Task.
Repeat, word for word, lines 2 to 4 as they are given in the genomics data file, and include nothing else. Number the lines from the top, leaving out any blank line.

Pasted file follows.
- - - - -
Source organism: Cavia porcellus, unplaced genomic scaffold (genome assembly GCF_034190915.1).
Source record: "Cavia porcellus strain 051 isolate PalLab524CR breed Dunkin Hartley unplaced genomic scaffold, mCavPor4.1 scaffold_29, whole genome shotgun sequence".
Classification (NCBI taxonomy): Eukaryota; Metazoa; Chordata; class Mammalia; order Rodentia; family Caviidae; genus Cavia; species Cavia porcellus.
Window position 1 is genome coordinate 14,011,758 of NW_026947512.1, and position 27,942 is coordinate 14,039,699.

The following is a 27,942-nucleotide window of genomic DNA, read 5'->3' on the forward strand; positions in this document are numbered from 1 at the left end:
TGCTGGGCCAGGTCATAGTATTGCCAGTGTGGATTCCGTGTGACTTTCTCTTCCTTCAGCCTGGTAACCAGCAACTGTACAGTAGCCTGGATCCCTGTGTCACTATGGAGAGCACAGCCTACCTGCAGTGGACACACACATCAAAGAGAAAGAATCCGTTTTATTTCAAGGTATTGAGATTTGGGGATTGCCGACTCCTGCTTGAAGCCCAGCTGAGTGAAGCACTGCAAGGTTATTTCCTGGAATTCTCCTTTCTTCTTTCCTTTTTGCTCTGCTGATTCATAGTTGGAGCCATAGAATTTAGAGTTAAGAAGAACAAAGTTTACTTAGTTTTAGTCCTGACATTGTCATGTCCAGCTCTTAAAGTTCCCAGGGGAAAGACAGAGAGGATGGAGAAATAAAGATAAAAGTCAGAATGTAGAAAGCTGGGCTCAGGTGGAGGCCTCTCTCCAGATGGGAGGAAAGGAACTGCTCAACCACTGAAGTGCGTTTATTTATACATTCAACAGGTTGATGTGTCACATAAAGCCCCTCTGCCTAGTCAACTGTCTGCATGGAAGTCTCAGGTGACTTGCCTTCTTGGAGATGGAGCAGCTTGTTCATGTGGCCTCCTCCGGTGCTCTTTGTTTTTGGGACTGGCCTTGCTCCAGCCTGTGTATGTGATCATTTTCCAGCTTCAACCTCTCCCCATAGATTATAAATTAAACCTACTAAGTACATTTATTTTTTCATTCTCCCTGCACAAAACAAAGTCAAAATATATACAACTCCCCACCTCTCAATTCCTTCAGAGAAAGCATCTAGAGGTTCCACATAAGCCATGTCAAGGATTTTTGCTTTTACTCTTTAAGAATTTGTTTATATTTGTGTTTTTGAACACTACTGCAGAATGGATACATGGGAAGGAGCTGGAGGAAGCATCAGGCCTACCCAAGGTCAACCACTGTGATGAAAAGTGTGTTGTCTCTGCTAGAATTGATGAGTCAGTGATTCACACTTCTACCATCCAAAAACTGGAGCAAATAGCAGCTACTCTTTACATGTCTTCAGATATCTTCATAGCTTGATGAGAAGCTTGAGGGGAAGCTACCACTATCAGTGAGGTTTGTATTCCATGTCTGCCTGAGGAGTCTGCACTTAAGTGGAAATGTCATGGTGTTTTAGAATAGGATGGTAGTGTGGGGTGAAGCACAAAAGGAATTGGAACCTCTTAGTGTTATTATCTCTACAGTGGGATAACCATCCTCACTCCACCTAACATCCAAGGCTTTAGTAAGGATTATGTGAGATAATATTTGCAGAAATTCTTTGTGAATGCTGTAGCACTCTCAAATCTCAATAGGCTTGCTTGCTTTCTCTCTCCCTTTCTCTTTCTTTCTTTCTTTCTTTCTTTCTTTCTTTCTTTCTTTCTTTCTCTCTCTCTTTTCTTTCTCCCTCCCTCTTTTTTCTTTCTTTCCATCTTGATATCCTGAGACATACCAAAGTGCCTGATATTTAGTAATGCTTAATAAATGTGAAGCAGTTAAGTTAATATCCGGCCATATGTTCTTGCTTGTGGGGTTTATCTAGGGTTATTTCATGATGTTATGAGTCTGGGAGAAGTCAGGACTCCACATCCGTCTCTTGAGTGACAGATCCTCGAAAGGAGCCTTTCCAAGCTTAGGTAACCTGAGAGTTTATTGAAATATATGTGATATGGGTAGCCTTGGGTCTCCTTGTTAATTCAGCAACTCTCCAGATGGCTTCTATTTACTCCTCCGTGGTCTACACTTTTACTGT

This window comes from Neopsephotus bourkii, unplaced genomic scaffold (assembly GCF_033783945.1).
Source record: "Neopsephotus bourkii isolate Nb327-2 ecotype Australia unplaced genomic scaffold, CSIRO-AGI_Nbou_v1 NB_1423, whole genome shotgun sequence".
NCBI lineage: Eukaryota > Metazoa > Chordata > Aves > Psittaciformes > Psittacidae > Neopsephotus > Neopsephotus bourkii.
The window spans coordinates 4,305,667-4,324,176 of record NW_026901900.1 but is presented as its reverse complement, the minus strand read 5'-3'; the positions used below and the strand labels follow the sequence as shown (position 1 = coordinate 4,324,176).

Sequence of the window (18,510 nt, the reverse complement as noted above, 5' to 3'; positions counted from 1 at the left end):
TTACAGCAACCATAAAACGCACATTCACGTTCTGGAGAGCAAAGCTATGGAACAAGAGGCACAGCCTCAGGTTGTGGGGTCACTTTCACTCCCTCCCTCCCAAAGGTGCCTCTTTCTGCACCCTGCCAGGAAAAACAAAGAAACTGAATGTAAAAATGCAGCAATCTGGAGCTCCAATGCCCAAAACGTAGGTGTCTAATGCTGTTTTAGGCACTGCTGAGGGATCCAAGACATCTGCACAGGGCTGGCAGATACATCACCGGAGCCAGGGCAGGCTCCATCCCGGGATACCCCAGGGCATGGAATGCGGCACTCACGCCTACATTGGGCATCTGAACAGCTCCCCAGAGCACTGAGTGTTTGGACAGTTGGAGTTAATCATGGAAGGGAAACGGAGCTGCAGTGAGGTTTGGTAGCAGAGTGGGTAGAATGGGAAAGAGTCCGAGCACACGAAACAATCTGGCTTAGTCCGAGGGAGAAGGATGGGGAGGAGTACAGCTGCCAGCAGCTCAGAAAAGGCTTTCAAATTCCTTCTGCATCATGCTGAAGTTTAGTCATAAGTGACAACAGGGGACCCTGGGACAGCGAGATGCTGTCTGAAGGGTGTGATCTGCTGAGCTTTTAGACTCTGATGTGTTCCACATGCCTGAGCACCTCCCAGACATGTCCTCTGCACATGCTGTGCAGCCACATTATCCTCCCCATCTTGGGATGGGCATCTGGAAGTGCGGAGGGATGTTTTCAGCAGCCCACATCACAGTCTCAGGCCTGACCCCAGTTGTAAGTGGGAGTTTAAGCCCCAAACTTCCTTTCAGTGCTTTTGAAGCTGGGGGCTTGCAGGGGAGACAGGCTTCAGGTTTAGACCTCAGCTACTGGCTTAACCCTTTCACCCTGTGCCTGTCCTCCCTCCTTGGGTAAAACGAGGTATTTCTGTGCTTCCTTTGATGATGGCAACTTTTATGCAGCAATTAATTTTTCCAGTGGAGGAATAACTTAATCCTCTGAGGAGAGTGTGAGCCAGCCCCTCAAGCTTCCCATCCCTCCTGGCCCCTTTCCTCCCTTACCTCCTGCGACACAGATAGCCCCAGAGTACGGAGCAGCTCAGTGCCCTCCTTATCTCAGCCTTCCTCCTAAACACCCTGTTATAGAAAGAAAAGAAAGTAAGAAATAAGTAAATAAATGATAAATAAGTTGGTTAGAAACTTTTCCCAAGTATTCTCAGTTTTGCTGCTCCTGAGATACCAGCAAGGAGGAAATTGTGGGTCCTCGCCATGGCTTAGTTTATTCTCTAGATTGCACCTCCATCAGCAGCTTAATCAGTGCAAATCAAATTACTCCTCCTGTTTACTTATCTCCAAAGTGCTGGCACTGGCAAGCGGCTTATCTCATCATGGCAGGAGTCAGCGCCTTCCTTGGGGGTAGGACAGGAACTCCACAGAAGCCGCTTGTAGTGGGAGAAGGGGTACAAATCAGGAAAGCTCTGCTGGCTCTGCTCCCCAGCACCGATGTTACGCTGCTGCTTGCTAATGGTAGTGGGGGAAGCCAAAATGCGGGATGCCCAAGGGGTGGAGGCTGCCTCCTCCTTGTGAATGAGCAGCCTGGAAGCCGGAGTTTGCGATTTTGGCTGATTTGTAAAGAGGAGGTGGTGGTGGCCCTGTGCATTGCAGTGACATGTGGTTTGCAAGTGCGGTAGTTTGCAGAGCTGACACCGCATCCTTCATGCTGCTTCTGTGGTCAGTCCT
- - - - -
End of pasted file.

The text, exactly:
Source record: "Cavia porcellus strain 051 isolate PalLab524CR breed Dunkin Hartley unplaced genomic scaffold, mCavPor4.1 scaffold_29, whole genome shotgun sequence".
Classification (NCBI taxonomy): Eukaryota; Metazoa; Chordata; class Mammalia; order Rodentia; family Caviidae; genus Cavia; species Cavia porcellus.
Window position 1 is genome coordinate 14,011,758 of NW_026947512.1, and position 27,942 is coordinate 14,039,699.